61  Chronic liver disease. Alcoholism. Diabetes.  Submassive loculated PE. Lesion with residual inflammatory appearance in lateral segment of middle lobe.  Amoxicillin–clavulanate  29  Yes 
55  DILD  Submassive loculated PE. Anterior hydropneumothorax  Piperacillin–tazobactam  40  Yes 
60  Perforated appendix with subdiaphragmatic abscess.  Bilateral submassive loculated PE. Consolidation.  Imipenem. Amikacin. Linezolid  40  Yes 

PE: pleural effusion; DILD: diffuse interstitial lung disease; COPD: chronic obstructive pulmonary disease; F: female; M: male.

Fig. 1.

Radiological features. Right submassive pleural effusion in the posteroinferior region of the right pleural cavity, 17cm×7cm in diameter.


S. milleri is the most common causative agent in pyogenic infections, and most of which are located in the abdomen, the central nervous system and the chest.3 These infections usually occur in adults over 50 years of age and more often in patients with predisposing pathological factors. In our series, 86% of the patients had predisposing factors which could cause a certain degree of immunosuppression and their mean hospital stay was prolonged due to the need for pleural procedures and prolonged antimicrobial regimens.

S. milleri bacteremia is uncommon and generally associated with a septic intraabdominal focus,5 as was the case in one of our patients. The chest is involved in one fifth of S. milleri infections, the most common manifestations being empyema and less frequently mediastinitis and lung abscess.1,3–5 In our series, empyema was associated with lung abscess in 2 cases (29%), and 3 cases (43%) were primary empyema.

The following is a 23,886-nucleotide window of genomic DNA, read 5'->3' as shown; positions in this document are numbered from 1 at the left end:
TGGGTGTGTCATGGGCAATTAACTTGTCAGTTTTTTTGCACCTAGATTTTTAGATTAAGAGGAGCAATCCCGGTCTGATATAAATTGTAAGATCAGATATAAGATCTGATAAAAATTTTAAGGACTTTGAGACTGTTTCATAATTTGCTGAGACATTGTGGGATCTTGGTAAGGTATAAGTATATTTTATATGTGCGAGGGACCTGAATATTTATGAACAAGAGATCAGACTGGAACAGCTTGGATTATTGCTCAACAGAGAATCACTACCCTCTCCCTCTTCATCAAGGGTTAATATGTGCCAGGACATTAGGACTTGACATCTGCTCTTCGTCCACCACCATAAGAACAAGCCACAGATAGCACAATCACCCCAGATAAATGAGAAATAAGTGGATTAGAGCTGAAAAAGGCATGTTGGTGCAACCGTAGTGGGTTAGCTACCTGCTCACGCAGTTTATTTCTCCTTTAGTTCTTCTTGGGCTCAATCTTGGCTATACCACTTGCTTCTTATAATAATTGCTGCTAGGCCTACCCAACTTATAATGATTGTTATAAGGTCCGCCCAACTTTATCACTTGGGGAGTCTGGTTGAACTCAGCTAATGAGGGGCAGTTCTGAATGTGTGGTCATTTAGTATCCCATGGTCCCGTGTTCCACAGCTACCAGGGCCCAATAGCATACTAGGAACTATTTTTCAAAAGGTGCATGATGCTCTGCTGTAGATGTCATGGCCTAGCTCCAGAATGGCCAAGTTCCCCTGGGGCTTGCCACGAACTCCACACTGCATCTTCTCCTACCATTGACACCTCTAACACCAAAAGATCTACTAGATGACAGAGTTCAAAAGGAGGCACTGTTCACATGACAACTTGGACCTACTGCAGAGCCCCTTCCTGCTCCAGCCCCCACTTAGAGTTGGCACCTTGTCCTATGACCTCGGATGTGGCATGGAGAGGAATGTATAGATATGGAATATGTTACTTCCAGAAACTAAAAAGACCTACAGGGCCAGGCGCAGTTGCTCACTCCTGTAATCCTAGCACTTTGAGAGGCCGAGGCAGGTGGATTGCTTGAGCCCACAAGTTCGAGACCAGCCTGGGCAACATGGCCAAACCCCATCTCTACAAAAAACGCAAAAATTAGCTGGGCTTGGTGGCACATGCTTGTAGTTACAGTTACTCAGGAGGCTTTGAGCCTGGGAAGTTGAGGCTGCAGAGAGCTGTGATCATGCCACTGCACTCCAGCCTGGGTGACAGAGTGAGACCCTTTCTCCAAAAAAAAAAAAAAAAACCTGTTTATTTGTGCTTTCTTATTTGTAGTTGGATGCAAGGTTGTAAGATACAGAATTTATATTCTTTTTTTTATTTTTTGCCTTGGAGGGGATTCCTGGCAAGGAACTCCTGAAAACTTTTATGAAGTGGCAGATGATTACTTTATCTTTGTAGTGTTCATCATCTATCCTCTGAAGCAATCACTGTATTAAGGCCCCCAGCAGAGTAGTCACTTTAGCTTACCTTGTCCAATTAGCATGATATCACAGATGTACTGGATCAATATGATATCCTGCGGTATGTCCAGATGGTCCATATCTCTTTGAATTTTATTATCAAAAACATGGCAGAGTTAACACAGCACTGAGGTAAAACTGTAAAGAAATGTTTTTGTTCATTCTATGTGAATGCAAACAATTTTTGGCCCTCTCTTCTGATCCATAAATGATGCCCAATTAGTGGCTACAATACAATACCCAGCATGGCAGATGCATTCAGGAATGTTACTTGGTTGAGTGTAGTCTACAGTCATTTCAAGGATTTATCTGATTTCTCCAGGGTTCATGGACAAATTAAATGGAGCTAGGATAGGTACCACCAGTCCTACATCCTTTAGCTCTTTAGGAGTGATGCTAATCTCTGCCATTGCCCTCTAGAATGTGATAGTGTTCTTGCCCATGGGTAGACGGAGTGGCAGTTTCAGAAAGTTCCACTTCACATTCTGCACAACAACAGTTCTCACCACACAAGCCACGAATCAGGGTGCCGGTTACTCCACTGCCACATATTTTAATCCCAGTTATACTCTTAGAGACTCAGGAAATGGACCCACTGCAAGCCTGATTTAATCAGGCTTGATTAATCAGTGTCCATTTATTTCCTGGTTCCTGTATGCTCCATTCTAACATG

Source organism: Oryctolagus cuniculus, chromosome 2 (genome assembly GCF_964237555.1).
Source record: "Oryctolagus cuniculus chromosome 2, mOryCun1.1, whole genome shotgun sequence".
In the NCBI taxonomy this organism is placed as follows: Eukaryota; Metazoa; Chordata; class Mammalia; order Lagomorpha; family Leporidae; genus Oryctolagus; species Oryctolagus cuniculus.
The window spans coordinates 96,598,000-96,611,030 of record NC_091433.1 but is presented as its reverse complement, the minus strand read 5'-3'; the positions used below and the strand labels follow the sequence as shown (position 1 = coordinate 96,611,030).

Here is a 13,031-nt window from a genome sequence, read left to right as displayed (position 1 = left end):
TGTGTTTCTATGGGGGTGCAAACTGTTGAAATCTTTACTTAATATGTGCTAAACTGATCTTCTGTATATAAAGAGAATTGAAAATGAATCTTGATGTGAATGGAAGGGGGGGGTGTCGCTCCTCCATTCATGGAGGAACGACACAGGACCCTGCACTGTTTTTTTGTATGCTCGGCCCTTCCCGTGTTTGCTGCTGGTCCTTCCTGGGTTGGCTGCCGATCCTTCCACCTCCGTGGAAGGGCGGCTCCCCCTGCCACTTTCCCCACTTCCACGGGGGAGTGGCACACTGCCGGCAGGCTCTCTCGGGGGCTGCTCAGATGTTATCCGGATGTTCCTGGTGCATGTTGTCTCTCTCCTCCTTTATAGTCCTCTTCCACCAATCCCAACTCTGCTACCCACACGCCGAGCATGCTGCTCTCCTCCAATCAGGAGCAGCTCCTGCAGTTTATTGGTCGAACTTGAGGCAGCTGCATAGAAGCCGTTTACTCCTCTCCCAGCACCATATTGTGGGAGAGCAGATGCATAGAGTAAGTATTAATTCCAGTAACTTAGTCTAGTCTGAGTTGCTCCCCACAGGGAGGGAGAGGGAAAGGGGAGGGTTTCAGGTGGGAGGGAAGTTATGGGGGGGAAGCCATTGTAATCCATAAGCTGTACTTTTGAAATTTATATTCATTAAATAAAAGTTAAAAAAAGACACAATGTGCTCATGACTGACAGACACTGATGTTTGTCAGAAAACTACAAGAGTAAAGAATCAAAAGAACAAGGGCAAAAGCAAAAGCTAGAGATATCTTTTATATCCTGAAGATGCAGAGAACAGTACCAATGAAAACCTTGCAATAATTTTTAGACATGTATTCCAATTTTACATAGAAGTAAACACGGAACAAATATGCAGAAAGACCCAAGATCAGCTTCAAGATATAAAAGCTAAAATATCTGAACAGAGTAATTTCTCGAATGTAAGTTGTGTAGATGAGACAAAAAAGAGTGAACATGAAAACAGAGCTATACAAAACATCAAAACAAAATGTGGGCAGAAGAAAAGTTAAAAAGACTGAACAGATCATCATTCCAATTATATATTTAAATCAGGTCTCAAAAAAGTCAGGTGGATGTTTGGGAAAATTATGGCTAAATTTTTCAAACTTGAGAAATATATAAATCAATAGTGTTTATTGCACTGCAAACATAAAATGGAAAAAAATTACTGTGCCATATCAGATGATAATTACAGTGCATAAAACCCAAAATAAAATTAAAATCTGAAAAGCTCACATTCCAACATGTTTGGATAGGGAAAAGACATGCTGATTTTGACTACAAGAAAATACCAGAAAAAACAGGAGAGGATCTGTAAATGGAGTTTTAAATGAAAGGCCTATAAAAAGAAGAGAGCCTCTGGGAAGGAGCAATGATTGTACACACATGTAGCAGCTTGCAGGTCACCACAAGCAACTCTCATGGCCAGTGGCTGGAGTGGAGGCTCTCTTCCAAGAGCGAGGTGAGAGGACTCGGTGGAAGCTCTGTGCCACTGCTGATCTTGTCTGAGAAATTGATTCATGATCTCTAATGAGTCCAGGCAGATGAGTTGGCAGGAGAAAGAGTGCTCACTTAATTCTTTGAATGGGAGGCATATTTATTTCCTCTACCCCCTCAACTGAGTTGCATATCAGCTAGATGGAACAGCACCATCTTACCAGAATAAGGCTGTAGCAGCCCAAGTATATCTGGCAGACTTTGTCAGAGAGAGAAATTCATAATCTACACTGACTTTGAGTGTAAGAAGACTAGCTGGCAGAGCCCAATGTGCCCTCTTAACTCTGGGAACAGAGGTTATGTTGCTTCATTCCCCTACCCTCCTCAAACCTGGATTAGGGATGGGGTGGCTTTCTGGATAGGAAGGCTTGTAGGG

The pathogenic role of the co-existence of anaerobic bacteria and Streptococcus has been established. This concomitancy leads to synergy that increases virulence, lung tissue damage and the dissemination of the infection4: this was the case in 2 of our patients (29%).

Earlier studies in patients with S. milleri pleuropulmonary infection found that between 67% and 87% of cases required invasive procedures and antimicrobial treatment.5 Pleural fluid drainage may suffice in early stages, but advanced stages require video-assisted thoracic surgery (VATS) that according to most studies should be carried out between 3 and 7 days after failed drainage.5

This group of bacteria are very sensitive to ureidopenicillins, carbapenem and cephalosporins,3–5 although resistance has been reported in up to 33% of cases of S. intermedius.3 In our series, the mean antibiotic treatment time was 28 days, but this varies in other published series (10–65 days).5 Our conclusion is that S. milleri must be considered in community-acquired empyemas, and should be appropriately treated with antibiotics and early pleural drainage in order to avoid major surgical procedures and long periods of hospitalization and to improve prognosis.

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Please cite this article as: Madrid-Carbajal CJ, Molinos L, García-Clemente M, Pando-Sandoval A, Fleites A, Casan-Clarà P. Descripción de casos de derrame pleural secundario a Streptococcus milleri. Arch Bronconeumol. 2014;50:404–406.

Copyright © 2013. SEPAR
Archivos de Bronconeumología